Sometimes an enemy being defeated... explodes. Not metaphorically like in the Villainous Breakdown sense, but in a literal, physical explosion.
In the case of robots, this could be justified, as the defeat would probably cause them to short circuit and the spark to ignite their fuel but is is not limited to robots. It happens with characters who are not specifically stated to be robots, and in some cases are implied to be organic in some way or another.
Having every enemy explode upon death was more common in the 3rd and 4th generation of console gaming, when it was mainly done to avoid drawing death animations. This is also an effect of being already dead.
See also Explosive Overclocking, Chain Reaction Destruction and Load-Bearing Boss. Subtrope of Made of Explodium.
(Vegeta hits the ground, large explosion. Later, he crawls out.) Vegeta (gasping): Why did I explode?
Neon Genesis Evangelion all the way. When the Angel's cores are destroyed, they explode and leave a lake of red gunk. Specifically, this happens to the 3rd, 6th, 7th, and 10th Angels.
Actually, quite a few of the angels did not explode, including several that looked like they were going to from the way they were killed. One of the early Angels left behind a corpse when it was killed that over the next few episodes was shown being removed piece by piece because being a giant monster made it impossible to remove it whole. I guess this illustrates why this trope is useful in stories with giant monsters. Can you imagine how littered with giant bodies the cities would be if shows like Power Rangers didn't do this? although come to think of it, why didn't they just the giant robots to move the bodies?
In Higurashi no Naku Koro ni Kira's Ayakashisenshi-hen, Rika and Satoko make this happen to the Ritual Tool Devil Nail Ripper after hitting it with 07th Explosion. The resulting explosion sends Takano flying and makes her become A Twinkle in the Sky.
In Panty & Stocking with Garterbelt, every Ghost explodes when it is defeated, with a scene transition to a real world model of the Ghost being blown up. In episode 13, Garterbelt and Corset explode the same way when killed, with Garterbelt even un-exploding when he is brought back to life, complete with a reversed Death Cry Echo.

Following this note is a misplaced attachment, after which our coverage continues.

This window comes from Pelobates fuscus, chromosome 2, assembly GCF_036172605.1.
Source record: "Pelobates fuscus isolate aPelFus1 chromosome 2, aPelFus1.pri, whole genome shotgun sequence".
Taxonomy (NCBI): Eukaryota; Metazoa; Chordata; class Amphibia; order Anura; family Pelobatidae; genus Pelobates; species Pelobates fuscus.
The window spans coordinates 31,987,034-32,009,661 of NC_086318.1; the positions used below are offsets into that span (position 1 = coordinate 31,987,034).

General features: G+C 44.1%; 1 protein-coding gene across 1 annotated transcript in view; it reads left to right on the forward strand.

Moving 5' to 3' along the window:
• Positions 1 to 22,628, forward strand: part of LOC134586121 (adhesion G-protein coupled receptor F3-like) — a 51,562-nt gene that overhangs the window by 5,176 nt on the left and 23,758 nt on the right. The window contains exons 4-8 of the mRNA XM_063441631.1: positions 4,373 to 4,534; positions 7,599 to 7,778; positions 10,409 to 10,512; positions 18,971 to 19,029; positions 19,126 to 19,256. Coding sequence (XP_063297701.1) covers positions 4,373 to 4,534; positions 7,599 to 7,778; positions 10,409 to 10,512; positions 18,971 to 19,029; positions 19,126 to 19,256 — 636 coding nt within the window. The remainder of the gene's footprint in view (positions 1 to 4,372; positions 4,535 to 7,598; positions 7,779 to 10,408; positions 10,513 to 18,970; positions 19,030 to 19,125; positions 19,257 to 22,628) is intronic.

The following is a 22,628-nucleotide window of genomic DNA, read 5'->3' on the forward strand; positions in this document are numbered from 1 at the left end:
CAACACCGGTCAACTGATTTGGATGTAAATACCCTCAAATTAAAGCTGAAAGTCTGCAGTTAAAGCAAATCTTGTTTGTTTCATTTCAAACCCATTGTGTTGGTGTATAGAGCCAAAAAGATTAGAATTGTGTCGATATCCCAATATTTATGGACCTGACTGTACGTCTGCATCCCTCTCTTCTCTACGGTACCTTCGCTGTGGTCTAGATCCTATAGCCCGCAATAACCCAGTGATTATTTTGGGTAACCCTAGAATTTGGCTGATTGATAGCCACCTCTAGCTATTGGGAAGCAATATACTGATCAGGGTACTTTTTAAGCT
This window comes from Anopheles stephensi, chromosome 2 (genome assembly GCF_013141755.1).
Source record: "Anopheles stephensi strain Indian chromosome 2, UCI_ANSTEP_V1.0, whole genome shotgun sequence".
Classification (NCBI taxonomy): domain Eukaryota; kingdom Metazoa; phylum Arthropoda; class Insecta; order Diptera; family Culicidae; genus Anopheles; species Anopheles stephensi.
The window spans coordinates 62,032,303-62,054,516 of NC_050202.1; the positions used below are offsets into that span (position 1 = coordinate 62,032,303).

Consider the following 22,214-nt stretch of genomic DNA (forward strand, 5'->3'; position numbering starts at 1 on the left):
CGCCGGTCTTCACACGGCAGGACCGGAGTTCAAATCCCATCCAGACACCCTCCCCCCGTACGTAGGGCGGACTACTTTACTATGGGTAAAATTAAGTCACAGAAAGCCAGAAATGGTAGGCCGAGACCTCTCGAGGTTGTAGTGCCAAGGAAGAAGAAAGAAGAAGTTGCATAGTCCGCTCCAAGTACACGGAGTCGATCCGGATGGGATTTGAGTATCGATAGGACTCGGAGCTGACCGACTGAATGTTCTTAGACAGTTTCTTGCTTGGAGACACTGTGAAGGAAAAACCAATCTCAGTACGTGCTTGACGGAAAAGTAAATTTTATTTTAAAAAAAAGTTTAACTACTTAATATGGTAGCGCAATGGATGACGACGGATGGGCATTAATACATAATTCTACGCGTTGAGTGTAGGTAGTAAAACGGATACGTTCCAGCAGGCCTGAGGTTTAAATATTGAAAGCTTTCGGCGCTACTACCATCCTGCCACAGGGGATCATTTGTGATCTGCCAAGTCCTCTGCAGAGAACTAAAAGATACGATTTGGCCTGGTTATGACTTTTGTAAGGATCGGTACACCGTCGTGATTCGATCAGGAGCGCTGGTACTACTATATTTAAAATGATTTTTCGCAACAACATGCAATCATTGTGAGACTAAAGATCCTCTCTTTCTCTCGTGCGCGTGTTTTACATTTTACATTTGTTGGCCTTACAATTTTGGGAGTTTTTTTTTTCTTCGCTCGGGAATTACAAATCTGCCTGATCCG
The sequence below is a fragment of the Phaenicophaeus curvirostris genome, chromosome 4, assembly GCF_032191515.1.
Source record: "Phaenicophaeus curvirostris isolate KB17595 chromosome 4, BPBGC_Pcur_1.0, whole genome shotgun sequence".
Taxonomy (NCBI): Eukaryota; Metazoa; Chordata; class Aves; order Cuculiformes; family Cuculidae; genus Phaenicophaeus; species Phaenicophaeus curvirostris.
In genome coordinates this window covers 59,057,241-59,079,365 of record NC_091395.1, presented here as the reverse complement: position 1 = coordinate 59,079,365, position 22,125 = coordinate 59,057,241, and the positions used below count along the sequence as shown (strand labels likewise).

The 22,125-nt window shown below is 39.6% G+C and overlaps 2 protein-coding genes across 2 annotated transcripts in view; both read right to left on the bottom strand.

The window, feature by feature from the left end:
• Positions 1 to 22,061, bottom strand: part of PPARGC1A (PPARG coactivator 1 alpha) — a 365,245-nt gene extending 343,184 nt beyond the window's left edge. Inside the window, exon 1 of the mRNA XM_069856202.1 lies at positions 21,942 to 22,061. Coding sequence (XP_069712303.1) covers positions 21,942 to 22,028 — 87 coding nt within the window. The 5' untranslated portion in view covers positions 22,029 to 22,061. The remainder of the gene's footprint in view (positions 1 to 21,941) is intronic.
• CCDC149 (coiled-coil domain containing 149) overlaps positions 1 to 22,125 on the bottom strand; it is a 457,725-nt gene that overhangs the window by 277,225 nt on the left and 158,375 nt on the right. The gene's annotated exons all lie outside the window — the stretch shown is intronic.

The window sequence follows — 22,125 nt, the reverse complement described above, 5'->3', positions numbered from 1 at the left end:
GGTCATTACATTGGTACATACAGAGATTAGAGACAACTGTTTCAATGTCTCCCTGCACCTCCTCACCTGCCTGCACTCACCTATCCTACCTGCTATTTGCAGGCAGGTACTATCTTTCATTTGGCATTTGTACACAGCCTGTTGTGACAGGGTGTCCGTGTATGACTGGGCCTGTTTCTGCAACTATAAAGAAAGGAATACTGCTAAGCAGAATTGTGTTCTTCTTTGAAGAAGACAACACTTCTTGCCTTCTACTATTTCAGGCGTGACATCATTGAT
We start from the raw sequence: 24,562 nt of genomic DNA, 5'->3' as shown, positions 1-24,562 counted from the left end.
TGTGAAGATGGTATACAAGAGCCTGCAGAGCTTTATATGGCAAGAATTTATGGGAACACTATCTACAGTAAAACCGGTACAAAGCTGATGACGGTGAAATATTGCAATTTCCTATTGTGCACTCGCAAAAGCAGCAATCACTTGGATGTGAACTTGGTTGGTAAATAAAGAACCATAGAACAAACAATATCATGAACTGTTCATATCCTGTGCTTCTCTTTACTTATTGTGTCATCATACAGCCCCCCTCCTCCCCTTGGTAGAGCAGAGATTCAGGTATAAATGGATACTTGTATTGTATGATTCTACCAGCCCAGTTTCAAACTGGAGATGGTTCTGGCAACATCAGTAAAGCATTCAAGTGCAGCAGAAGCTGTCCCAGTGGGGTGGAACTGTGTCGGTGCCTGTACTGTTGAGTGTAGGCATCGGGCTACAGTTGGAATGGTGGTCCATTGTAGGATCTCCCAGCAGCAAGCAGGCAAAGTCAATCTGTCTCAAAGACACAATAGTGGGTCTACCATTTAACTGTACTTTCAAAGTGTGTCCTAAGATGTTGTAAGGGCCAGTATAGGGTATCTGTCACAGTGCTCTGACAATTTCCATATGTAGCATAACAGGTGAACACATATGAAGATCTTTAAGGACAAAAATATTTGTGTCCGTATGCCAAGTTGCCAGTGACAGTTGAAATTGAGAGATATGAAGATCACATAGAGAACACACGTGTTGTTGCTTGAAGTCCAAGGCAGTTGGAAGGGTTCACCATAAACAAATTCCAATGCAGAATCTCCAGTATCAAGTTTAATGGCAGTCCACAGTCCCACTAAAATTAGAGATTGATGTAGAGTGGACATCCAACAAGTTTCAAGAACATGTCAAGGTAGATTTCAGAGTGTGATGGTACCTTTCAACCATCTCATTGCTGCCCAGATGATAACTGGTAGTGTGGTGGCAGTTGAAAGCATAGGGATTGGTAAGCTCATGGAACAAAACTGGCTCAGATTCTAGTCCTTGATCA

Gundam has an odd variation: In nearly every series, ships will almost always completely explode if destroyed onscreen. But at the same time, scenes of past battles will always have the wrecked hulks of ships that didn't explode when they were sunk.
Mobile Suit Gundam Wing: While UC mobile suits often don't explode when defeated, in AC, they will explode upon defeat, no matter how little damage the suit apparently took.
Oh my God! The Parasite has split Captain Atom open! He's split him ope—
Return of the Jedi: The evil Emperor apparently explodes on impact after being thrown down the shaft at the climax of the film.
In the Wes Craven film Cursed, when the werewolf who infected all the other major characters dies, he inexplicably explodes in a burst of greenish energy.
Double Team: In perhaps one of the most awesome endings to an action film: The Bad Guy (played by "Mickey" Rourke) is left standing on an armed mine, with a Tiger, in the middle of a Colosseum. Just as the Tiger is about to claw him, he steps off, where the whole place explodes. Completing the total madness, Jean-Claude Van Damme, Dennis Rodman, and the actor who played Belloq outrun the ensuing fireball, hiding behind a Coke machine, while carrying a baby!
Some of the Godzilla films has the enemy monster explode after the titular monster kills them. The early films don't do this however.
Most of the monsters don't so much "explode when they die" so much as "get hit with a breath blast so ferocious it rips them into flaming debris"...except Megaguirus. She gets set aflame with an atomic blast, falls out of the sky..and then her entire body explodes when it hits the ground.
The Lord of the Rings: Sauron explodes with the force of a tactical nuke after Isildur cuts the ring from his hand in the prologue.
In the Pony POV Series, Loneliness explodes when she's defeated. Twice. The second blast destroying what's left of her. Possibly justified, since Trixie defeated her in her own mind, and is known to have a flair for the dramatic.